Panama to Galapagos Noon position 6th day (Wednesday 10th March)
Mike and Liz Downing
Wed 10 Mar 2010 21:00
Have sailed most of the last 24 hours with 2 reefs in the main and a well rolled genoa, and covered 136 miles. The wind has been from the south and up to 20kts at times, so we've remained close hauled the whole time, making between 5.5 to 6.5 kts most of the time. The motion hasn't been too bad, but downwind sailing is so much more comfortable. As I type the winds are easing down and the direction is forcing us further west, which is a bit of a shame as the Equator is only 20 miles to the south. At this angle to the wind we are unlikely to cross it until after dark this evening. Liz will have to stay up for the celebration! Our watch routine is working well - Liz has 4 hours sleep from 19.00 to 23.00, I then have 4 hours from 23.00 to 03.00, Liz then gets another 3 hours from 03.00 to 06.00 and I have my final 3 hours from 06.00 to 09.00. We normally lose an hour in the watch changes, so my final 3 hours normally finishes about 10.00. Which is when the first net we listen to on the SSB starts. The second net, the local one we helped to establish, starts at 12.00 and we give our position and a weather report. The other boats in this net left Panama today, so are 6 days behind us. Then it's lunch and the main meal is at 17.00 or so. The days go very quickly, especially if we have to play with the sails and/or hydrovane!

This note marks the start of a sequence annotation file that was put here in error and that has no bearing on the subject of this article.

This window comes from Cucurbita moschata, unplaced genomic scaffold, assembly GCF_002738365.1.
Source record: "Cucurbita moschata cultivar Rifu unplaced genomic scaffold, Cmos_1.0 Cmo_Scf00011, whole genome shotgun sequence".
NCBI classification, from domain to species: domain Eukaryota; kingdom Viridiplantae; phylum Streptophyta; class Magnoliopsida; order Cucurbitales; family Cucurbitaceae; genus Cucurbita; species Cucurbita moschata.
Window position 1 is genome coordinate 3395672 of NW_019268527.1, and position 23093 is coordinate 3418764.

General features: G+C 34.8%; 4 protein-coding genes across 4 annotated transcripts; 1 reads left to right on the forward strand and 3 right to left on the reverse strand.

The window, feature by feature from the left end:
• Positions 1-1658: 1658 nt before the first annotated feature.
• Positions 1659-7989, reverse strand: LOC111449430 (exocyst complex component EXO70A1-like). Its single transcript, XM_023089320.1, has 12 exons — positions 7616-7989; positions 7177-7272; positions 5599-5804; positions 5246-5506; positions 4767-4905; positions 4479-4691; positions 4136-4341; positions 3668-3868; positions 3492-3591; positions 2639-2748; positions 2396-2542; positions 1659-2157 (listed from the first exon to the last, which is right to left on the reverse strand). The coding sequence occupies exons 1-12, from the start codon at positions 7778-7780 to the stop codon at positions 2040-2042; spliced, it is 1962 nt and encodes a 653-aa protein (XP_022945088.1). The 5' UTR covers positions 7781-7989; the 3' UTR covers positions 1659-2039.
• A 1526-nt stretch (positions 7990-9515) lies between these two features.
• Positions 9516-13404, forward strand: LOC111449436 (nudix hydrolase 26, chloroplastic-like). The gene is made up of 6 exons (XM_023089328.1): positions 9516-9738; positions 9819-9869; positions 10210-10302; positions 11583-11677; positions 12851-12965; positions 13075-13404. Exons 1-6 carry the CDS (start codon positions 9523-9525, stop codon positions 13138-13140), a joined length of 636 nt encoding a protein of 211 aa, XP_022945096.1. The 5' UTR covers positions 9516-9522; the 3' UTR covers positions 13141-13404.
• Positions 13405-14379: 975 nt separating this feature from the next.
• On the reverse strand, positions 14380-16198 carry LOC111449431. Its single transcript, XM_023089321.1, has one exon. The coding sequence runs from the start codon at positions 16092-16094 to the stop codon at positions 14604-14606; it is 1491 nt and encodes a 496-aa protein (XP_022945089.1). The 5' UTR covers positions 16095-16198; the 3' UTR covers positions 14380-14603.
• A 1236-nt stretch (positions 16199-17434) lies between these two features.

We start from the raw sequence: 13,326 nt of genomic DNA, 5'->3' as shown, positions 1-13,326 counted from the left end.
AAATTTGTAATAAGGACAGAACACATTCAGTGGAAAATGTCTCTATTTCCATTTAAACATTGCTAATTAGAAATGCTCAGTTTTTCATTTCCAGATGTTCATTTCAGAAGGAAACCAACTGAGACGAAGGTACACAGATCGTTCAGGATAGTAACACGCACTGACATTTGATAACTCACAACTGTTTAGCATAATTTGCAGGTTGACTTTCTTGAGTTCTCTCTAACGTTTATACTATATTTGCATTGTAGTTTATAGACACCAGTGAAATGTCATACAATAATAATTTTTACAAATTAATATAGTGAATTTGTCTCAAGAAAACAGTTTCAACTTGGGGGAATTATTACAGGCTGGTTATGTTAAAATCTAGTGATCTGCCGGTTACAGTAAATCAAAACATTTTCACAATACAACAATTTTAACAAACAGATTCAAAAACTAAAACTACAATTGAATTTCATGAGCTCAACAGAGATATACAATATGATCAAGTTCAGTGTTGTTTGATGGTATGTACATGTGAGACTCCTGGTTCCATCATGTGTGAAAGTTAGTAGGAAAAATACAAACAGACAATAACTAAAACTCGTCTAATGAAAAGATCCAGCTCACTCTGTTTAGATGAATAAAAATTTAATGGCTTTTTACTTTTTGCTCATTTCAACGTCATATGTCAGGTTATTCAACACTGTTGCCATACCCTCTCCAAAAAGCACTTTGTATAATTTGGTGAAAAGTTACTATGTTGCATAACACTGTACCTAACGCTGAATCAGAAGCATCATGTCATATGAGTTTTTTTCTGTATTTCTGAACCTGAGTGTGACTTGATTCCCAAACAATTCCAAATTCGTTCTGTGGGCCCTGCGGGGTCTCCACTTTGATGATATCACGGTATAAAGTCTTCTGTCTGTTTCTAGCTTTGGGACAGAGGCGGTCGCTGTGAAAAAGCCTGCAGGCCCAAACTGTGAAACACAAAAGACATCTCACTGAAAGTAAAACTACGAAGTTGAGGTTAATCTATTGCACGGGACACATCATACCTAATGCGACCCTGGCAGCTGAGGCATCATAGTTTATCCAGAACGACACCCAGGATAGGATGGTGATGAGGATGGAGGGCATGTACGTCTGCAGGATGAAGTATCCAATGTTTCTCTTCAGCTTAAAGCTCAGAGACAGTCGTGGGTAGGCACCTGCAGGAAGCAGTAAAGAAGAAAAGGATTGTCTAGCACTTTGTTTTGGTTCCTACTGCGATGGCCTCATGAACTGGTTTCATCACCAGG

Tried using the sextant today for the first time since the Atlantic crossing back in 2008. It was a bit of a rushed job, realising that I only had 15 minutes before local noon, and so the results were not so good, being 20 miles out on latitude - definitely more practice needed! From a noon sight it's easy to calculate latitude.